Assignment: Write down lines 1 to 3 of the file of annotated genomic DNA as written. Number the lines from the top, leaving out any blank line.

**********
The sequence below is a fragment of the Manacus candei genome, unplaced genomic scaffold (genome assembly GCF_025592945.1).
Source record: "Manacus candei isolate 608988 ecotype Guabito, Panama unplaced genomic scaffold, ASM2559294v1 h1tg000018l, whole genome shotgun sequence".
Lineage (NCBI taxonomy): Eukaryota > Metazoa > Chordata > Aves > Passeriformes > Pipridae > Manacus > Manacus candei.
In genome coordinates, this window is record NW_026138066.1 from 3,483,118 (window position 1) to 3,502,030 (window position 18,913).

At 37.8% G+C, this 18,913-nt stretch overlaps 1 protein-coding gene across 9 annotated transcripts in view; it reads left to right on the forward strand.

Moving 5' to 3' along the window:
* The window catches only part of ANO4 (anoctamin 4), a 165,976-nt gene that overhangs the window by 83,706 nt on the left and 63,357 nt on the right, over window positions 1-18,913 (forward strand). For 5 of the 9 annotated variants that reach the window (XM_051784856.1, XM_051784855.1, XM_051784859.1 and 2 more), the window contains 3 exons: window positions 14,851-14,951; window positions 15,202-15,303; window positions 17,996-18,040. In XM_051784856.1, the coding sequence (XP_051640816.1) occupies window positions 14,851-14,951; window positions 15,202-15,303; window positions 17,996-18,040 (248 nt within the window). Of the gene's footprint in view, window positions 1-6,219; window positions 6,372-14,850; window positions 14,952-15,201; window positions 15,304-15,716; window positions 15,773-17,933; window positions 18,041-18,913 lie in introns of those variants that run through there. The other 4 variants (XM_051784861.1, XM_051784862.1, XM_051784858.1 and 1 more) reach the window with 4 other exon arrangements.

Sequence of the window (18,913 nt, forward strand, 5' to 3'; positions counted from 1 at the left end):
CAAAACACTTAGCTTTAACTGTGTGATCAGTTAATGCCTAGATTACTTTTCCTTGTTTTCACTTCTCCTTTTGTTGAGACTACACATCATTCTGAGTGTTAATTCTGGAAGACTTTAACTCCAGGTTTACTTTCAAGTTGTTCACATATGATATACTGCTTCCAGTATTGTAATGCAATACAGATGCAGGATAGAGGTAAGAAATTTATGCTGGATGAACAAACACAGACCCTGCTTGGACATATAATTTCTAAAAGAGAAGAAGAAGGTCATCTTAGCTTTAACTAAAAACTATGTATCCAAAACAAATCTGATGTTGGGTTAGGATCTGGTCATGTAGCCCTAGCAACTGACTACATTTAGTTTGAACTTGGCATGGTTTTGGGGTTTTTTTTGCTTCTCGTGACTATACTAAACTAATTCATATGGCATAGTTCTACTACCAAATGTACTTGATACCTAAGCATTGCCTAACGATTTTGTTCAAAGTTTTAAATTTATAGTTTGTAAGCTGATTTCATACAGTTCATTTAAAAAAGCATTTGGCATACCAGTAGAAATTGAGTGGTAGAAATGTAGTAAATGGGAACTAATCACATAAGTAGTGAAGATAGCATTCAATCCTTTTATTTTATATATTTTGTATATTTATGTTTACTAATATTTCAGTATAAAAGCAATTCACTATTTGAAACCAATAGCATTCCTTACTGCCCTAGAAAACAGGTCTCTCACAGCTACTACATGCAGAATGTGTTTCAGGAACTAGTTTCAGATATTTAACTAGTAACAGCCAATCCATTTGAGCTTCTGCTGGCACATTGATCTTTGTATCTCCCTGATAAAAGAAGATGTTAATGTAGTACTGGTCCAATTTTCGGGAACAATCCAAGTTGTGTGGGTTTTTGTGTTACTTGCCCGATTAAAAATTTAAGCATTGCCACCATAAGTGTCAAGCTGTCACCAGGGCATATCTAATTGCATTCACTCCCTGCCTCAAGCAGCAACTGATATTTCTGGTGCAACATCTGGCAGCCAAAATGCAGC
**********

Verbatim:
The sequence below is a fragment of the Manacus candei genome, unplaced genomic scaffold (genome assembly GCF_025592945.1).
Source record: "Manacus candei isolate 608988 ecotype Guabito, Panama unplaced genomic scaffold, ASM2559294v1 h1tg000018l, whole genome shotgun sequence".
Lineage (NCBI taxonomy): Eukaryota > Metazoa > Chordata > Aves > Passeriformes > Pipridae > Manacus > Manacus candei.